I saw the movie Out of Africa so many years ago, and I didn't want to watch it again. The movie had made me cry, and I didn't want to go through such sadness again.
But there it was, Out of Africa, on TV, and I did watch the last half or so.
I had forgotten most of it. Then, as now, I didn't want the author (played by Meryl Streep) to have to leave Africa. I didn't want Africa to be without her. I didn't want the author's lover (Robert Redford) to die in a plane crash or in any way -- or ever. I wanted the author to stay there and always be right there in beautiful Africa.
The author, Karen Blixen (Isaak Dinneson) went bankrupt and lost her estate and coffee farm there, and was returning to Denmark. I was very sad to see her leave. But what I couldn't bear most of all was that her faithful servant who could not read or write and who yet was wise and truly loved Karen would be without her and have no way to serve her as he so desired.
This little man with a huge heart asked her when she was coming back. She said she wouldn't be coming back. And he said from the sweetness of his heart: "Well, then, you must light a big fire where you are so I can find you."
Those may be the saddest words I ever heard because you know he will never see that fire, and he must have known it too.
But there was also more that wrenched my heart. At Karen's lover's funeral, she read out loud the poem, To an Athlete Dying Young by A.E. Housman. We used to read that in my eighth grade classes, so my heart yearned for her lover who died and the children I once taught.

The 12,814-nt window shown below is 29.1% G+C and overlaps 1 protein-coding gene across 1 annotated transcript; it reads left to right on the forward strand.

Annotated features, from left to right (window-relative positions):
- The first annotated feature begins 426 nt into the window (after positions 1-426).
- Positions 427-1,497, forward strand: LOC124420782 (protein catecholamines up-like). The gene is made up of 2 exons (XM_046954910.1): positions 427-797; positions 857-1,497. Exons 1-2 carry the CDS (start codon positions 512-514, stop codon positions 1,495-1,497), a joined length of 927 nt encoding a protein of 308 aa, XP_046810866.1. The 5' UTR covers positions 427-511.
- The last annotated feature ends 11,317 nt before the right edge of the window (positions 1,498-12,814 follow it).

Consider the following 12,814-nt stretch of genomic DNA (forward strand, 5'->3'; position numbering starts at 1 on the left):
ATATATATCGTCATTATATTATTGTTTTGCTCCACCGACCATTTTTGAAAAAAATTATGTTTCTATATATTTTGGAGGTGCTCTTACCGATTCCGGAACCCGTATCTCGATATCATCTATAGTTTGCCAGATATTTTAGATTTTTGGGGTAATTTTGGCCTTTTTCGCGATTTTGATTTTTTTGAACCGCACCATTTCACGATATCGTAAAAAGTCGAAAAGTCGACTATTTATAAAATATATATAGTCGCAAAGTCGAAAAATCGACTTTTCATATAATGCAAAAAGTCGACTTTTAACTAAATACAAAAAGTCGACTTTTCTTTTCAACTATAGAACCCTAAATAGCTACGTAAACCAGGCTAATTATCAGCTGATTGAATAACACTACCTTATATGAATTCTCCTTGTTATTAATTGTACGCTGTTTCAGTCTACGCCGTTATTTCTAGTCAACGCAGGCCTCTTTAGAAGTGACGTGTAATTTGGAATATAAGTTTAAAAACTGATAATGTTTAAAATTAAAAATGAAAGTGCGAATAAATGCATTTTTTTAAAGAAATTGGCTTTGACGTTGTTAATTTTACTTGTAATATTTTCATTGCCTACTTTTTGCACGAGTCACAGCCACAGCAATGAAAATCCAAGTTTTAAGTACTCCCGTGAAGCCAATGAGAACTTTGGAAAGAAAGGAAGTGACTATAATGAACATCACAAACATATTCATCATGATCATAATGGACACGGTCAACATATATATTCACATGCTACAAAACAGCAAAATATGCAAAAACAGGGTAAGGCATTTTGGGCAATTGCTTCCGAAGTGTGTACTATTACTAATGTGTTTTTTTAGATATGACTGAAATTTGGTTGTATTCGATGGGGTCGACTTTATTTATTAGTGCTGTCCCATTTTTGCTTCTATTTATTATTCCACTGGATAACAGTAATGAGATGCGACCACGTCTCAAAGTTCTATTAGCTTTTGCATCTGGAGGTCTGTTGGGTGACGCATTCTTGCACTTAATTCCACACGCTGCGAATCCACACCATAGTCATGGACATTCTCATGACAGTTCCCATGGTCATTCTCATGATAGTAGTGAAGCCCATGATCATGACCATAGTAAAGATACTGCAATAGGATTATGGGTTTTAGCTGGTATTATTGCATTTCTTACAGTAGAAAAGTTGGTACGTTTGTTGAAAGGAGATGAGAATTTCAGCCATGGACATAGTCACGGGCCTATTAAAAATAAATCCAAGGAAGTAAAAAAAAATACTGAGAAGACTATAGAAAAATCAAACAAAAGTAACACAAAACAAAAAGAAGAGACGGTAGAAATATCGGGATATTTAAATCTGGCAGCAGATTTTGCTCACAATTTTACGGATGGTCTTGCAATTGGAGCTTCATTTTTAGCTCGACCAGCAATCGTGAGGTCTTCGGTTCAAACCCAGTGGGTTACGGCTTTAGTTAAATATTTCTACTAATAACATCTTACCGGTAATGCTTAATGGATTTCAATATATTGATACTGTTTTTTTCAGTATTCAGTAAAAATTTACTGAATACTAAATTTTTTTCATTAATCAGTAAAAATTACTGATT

You may find this poem just a poem, a sad and good one, but nevertheless only a poem. To me, it is a poem that became a part of me and, to some degree, with all the children I ever had the pleasure to share a classroom with, and who are now blown to the winds I know not where. At this moment, I feel very human and at a loss without my classes and without Karen Blixen in Africa.
Here's the poem by A.E. Housman:
TO AN ATHLETE DYING YOUNG
The time you won your town the race
We chaired you through the market-place;
Man and boy stood cheering by,
And home we brought you shoulder-high.
To-day, the road all runners come,
Shoulder-high we bring you home,
And set you at your threshold down,
Townsman of a stiller town.
Smart lad, to slip betimes away
From fields where glory does not stay,
And early though the laurel grows
It withers quicker than the rose.
Eyes the shady night has shut
Cannot see the record cut,
And silence sounds no worse than cheers
After earth has stopped the ears:
Now you will not swell the rout
Of lads that wore their honours out,
Runners whom renown outran
And the name died before the man.
So set, before the echoes fade,
The fleet foot on the sill of shade,
And hold to the low lintel up
The still-defended challenge-cup.
And round that early-laurelled head
Will flock to gaze the strengthless dead,
And find unwithered on its curls
The garland briefer than a girl's.